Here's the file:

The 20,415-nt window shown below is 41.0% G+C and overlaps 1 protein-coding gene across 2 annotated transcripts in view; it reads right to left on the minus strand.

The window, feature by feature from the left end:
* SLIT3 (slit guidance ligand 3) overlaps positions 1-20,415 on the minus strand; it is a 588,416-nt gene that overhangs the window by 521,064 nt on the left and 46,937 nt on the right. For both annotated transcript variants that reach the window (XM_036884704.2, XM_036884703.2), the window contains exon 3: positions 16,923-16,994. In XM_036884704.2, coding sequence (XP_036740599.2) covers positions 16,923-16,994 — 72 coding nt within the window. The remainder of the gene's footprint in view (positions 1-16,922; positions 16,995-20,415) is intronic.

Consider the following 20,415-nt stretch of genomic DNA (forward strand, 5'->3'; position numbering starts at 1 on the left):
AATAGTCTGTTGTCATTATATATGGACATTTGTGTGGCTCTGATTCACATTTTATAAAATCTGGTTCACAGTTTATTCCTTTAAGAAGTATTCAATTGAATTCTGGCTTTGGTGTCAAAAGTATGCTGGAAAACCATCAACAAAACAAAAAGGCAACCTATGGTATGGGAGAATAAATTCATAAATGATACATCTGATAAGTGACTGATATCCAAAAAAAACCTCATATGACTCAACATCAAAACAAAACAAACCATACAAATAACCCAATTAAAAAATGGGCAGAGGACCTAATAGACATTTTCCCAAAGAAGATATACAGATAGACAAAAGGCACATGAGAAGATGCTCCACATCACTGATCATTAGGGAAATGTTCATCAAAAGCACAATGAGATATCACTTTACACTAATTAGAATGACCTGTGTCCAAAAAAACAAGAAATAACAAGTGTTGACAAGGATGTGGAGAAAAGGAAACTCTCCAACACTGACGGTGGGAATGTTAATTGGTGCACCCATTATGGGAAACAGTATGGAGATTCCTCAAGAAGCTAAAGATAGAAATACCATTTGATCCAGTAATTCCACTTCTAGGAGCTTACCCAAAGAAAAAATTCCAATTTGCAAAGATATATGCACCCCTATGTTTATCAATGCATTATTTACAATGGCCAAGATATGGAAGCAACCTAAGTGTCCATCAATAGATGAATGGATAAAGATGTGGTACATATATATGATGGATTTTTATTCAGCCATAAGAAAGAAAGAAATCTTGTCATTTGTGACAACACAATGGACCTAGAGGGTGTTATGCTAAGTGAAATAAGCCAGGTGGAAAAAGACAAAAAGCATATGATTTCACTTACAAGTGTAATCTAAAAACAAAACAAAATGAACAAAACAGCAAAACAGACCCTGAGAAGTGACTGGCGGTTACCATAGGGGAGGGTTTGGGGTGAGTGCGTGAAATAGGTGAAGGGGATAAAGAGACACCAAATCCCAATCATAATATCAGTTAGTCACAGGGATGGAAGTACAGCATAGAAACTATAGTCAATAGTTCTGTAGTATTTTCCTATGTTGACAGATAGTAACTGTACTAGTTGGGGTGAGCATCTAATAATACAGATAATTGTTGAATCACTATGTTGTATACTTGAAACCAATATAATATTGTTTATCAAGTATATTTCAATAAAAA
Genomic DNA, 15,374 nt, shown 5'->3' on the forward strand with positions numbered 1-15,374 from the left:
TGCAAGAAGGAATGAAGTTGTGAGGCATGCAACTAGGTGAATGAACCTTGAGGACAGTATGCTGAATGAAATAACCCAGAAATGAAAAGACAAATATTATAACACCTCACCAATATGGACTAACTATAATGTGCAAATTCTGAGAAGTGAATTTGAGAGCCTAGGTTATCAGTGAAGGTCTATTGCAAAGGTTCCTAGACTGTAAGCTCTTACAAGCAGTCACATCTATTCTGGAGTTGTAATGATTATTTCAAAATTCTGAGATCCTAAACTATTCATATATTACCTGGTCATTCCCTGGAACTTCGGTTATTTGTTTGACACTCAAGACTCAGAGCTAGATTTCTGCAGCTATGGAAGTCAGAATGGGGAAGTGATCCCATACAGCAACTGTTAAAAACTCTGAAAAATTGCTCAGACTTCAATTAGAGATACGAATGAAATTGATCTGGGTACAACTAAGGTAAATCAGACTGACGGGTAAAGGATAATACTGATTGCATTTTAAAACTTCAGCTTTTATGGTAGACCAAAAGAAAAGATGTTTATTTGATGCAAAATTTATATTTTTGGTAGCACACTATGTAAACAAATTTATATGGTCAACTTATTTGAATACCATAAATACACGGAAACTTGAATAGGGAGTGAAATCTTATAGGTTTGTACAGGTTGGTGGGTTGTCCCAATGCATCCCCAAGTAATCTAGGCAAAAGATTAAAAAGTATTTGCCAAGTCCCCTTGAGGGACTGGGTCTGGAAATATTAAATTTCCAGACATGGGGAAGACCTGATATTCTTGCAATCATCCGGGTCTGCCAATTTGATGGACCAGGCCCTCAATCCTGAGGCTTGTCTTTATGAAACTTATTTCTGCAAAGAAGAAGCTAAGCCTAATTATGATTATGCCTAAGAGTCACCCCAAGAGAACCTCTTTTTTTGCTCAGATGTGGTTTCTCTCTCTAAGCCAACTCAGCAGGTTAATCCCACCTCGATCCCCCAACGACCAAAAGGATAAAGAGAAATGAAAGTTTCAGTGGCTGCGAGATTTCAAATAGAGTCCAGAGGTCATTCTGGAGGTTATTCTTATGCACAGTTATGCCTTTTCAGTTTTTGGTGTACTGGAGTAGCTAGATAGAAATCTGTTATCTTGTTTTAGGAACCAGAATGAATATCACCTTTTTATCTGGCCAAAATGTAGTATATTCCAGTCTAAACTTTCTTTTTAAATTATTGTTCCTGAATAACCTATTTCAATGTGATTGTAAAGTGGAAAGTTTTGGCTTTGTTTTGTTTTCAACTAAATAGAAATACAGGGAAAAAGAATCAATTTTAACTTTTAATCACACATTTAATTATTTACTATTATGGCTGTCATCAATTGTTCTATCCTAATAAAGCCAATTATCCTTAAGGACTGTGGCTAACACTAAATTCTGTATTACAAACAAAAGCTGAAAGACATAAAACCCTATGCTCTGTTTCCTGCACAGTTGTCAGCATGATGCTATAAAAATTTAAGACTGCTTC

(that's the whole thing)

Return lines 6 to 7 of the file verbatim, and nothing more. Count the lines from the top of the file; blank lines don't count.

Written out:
Genomic DNA, 15,374 nt, shown 5'->3' on the forward strand with positions numbered 1-15,374 from the left:
TGCAAGAAGGAATGAAGTTGTGAGGCATGCAACTAGGTGAATGAACCTTGAGGACAGTATGCTGAATGAAATAACCCAGAAATGAAAAGACAAATATTATAACACCTCACCAATATGGACTAACTATAATGTGCAAATTCTGAGAAGTGAATTTGAGAGCCTAGGTTATCAGTGAAGGTCTATTGCAAAGGTTCCTAGACTGTAAGCTCTTACAAGCAGTCACATCTATTCTGGAGTTGTAATGATTATTTCAAAATTCTGAGATCCTAAACTATTCATATATTACCTGGTCATTCCCTGGAACTTCGGTTATTTGTTTGACACTCAAGACTCAGAGCTAGATTTCTGCAGCTATGGAAGTCAGAATGGGGAAGTGATCCCATACAGCAACTGTTAAAAACTCTGAAAAATTGCTCAGACTTCAATTAGAGATACGAATGAAATTGATCTGGGTACAACTAAGGTAAATCAGACTGACGGGTAAAGGATAATACTGATTGCATTTTAAAACTTCAGCTTTTATGGTAGACCAAAAGAAAAGATGTTTATTTGATGCAAAATTTATATTTTTGGTAGCACACTATGTAAACAAATTTATATGGTCAACTTATTTGAATACCATAAATACACGGAAACTTGAATAGGGAGTGAAATCTTATAGGTTTGTACAGGTTGGTGGGTTGTCCCAATGCATCCCCAAGTAATCTAGGCAAAAGATTAAAAAGTATTTGCCAAGTCCCCTTGAGGGACTGGGTCTGGAAATATTAAATTTCCAGACATGGGGAAGACCTGATATTCTTGCAATCATCCGGGTCTGCCAATTTGATGGACCAGGCCCTCAATCCTGAGGCTTGTCTTTATGAAACTTATTTCTGCAAAGAAGAAGCTAAGCCTAATTATGATTATGCCTAAGAGTCACCCCAAGAGAACCTCTTTTTTTGCTCAGATGTGGTTTCTCTCTCTAAGCCAACTCAGCAGGTTAATCCCACCTCGATCCCCCAACGACCAAAAGGATAAAGAGAAATGAAAGTTTCAGTGGCTGCGAGATTTCAAATAGAGTCCAGAGGTCATTCTGGAGGTTATTCTTATGCACAGTTATGCCTTTTCAGTTTTTGGTGTACTGGAGTAGCTAGATAGAAATCTGTTATCTTGTTTTAGGAACCAGAATGAATATCACCTTTTTATCTGGCCAAAATGTAGTATATTCCAGTCTAAACTTTCTTTTTAAATTATTGTTCCTGAATAACCTATTTCAATGTGATTGTAAAGTGGAAAGTTTTGGCTTTGTTTTGTTTTCAACTAAATAGAAATACAGGGAAAAAGAATCAATTTTAACTTTTAATCACACATTTAATTATTTACTATTATGGCTGTCATCAATTGTTCTATCCTAATAAAGCCAATTATCCTTAAGGACTGTGGCTAACACTAAATTCTGTATTACAAACAAAAGCTGAAAGACATAAAACCCTATGCTCTGTTTCCTGCACAGTTGTCAGCATGATGCTATAAAAATTTAAGACTGCTTC